Students Study Language, History, Art and Culture in Paris
BROWNSVILLE, TEXAS – JULY 12, 2012 – Twenty-four students from The University of Texas at Brownville and Texas Southmost College began their three weeks of summer study abroad in France on Saturday, July 7.
The study abroad group visited Notre Dame Cathedral on Tuesday, July 10.
The group is travelling with Dr. Suzanne LaLonde, Assistant Professor of French in the Department of Modern Languages and the architect of the study abroad program for France. LaLonde is being assisted by Michael Dameron, who received his Master of Science in mathematics from UTB in May of this year.
Academic day one for the group included a visit to Paris’ iconic Eiffel Tower, where some of the hardier students completed the vertical climb to the top.
“Wow, after climbing the 600-plus stairs up the Eiffel Tower, our feet are extremely sore, but it was worth every bit of the effort – the view was incredible,” said Brissa Elorza, a May 2012 graduate with a Bachelor of Science in biology. “Dr. LaLonde had given us a history of the tower, which made the trip much more significant. We got to see it not only as a world renowned building to take pictures with, but more than that, we learned it represented a revolutionary movement in architecture, technology and even as a democratic symbol – it was amazing.”
LaLonde said she strives to perfect the France study abroad program each year.
“This study abroad experience is designed to promote critical and creative thinking,” LaLonde said. “The program should help students to perfect their communication skills in French and to become globally engaged citizens.”
Aside from taking French classes, students prepared for their trip by reading up on the places they would be visiting, identifying sites on googlemaps.com, and familiarizing themselves with the Paris Metro subway system.
A typical day consists of French language study from 9-11 a.m. followed by a one-hour lecture on French history and culture that focuses on that day’s activities. The rest of the afternoon is spent visiting those sites.
Students are also reading a compilation of essays on the cultural, artistic, architectural and philosophical aspects of the sites visited. They are required to write responses to LaLonde’s questions, sharing their compositions and photos via individual blogs or their own webpages.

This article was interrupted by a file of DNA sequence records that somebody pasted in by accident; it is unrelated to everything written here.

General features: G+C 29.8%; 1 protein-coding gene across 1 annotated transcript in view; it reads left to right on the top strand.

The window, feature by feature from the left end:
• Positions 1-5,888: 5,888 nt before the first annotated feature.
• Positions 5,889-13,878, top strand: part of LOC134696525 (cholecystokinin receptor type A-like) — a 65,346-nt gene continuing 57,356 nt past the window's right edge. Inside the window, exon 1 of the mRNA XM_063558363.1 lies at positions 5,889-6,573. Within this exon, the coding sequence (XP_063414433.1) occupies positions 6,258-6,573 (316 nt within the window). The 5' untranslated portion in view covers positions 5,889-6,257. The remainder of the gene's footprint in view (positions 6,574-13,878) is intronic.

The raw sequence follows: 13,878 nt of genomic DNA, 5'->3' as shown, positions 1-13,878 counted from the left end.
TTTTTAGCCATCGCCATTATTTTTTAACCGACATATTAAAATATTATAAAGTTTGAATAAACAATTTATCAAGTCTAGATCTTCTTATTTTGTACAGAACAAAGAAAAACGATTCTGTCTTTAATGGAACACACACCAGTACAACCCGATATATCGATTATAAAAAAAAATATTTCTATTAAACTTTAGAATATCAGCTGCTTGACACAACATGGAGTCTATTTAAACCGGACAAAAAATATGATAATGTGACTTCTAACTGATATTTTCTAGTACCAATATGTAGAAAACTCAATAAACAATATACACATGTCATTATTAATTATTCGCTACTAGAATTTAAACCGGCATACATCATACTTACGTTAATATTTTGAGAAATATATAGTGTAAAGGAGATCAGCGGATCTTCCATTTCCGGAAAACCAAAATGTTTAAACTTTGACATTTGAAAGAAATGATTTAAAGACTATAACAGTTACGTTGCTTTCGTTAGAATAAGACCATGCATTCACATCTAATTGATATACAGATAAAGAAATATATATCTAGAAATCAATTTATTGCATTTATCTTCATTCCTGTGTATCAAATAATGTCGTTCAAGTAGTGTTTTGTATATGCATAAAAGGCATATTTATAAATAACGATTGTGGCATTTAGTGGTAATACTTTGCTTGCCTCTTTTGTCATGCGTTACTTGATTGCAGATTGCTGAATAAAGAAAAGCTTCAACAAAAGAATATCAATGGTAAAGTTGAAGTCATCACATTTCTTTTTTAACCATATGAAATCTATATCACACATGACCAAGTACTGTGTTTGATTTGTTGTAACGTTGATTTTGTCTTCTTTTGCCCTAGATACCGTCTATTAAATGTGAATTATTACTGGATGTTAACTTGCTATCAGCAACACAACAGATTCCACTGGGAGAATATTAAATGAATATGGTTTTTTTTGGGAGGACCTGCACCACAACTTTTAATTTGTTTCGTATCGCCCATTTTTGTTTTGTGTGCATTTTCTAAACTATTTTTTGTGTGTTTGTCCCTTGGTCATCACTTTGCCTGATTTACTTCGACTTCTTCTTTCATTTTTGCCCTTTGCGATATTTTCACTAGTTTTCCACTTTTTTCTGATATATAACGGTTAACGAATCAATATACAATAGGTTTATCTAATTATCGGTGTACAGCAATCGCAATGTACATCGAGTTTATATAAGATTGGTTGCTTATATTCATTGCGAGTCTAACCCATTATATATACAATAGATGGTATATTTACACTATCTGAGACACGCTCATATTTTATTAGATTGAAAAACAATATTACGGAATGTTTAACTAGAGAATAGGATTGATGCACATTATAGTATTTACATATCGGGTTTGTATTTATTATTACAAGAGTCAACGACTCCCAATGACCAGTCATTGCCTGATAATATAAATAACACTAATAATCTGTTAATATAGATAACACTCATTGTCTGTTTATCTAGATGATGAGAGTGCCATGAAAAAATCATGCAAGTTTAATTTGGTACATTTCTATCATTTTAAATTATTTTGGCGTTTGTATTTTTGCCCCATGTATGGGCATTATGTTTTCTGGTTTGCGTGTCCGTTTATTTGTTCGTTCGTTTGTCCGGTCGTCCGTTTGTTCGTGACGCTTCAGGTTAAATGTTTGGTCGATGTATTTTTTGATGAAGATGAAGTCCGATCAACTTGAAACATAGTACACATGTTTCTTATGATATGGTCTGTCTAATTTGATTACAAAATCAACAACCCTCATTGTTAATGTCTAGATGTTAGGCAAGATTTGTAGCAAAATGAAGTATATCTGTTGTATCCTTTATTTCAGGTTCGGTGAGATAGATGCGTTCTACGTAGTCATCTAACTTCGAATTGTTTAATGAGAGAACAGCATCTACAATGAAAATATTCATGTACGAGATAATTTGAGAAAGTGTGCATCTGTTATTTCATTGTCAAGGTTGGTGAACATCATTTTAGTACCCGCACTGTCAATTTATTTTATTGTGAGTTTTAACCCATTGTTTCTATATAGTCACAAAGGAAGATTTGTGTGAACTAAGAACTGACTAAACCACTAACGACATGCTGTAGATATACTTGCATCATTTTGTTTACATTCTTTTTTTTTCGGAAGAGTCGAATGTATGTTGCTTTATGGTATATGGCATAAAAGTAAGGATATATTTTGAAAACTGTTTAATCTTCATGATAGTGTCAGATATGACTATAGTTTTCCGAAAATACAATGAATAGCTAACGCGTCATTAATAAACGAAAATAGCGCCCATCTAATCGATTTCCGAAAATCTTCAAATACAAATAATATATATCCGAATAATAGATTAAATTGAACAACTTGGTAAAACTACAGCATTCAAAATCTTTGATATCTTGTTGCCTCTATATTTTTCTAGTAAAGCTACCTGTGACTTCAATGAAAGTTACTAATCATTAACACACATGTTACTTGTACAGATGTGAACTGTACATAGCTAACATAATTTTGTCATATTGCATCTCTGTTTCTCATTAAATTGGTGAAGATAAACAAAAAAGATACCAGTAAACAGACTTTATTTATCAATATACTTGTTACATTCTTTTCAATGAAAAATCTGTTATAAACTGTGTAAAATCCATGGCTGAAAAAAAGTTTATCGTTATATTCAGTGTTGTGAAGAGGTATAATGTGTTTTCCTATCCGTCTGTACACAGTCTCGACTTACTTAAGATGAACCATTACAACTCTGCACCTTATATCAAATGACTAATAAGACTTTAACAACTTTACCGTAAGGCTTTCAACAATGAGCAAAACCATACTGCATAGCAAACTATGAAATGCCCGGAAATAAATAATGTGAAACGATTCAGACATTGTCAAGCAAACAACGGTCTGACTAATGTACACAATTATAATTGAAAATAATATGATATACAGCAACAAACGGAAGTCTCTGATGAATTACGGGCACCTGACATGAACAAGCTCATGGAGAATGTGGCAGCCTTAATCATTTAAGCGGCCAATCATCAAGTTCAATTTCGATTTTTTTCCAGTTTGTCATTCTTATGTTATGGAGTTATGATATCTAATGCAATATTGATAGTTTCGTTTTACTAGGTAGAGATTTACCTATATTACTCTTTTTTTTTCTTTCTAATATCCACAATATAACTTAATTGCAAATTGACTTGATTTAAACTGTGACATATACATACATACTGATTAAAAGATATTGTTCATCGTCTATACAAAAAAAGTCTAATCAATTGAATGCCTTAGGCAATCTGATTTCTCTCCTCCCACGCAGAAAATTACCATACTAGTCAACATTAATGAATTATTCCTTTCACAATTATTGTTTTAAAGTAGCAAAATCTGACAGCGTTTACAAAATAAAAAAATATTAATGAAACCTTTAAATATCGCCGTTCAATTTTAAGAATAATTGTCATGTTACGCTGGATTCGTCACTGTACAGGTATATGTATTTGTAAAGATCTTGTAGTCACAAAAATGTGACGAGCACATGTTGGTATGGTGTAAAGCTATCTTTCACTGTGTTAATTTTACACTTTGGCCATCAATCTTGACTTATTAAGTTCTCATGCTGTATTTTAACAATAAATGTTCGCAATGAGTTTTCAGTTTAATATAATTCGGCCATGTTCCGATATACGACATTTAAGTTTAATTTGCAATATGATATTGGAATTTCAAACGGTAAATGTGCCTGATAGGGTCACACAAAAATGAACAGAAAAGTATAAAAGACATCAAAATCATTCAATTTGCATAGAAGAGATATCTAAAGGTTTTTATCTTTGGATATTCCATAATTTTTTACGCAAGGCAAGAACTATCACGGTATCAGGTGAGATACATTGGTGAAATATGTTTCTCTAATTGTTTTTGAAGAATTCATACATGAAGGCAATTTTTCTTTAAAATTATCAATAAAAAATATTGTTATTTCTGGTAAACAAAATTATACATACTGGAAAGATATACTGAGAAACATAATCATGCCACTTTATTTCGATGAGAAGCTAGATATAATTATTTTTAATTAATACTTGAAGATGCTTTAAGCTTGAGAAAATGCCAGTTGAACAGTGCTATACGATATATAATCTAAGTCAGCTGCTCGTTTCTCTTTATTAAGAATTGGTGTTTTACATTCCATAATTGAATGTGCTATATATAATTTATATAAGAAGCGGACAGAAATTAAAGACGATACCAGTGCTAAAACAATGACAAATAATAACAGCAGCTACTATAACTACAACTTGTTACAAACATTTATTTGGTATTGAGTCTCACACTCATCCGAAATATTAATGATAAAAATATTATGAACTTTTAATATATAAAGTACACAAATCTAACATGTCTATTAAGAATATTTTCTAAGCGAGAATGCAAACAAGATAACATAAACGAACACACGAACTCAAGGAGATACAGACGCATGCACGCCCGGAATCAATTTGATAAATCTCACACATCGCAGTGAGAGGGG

While in Paris, the group resides in an international student dormitory, Le Foyer du 44 rue du Cherche-Midi, run by the Carmelite Sisters of St. Joseph.
“It is a superb location in the heart of the Luxembourg Quarter (6th Arrondisement),” LaLonde said. “Metro stations are all around, and we are about a 10-minute walk to Notre Dame Cathedral.”
Different than in years past, the itinerary also includes one week spent in the city of Blois, southwest of Paris, along the lower Loire River. In the center of the city is the Château de Blois, a Renaissance castle once occupied by King Louis XII.
Students will bicycle every day while in Blois, covering about 15 kilometers a day. LaLonde required the students to pass a bicycle riding test in Brownsville to make sure everyone was able to ride competently.
In Blois, the group will reside in the Résidence Universitaire St. Louis. LaLonde said living in student dorms as opposed to hotels has more than an economical advantage.
“This is part of the learning experience,” LaLonde said. “Students will meet not only local people at food markets or cafés, but also other international students, their peers from around the globe. This will add to all they are learning through classroom lectures, books, websites and cultural sites.”
For more information on study abroad programs, contact the Office of Global Engagement at 956-882-7690 or firstname.lastname@example.org.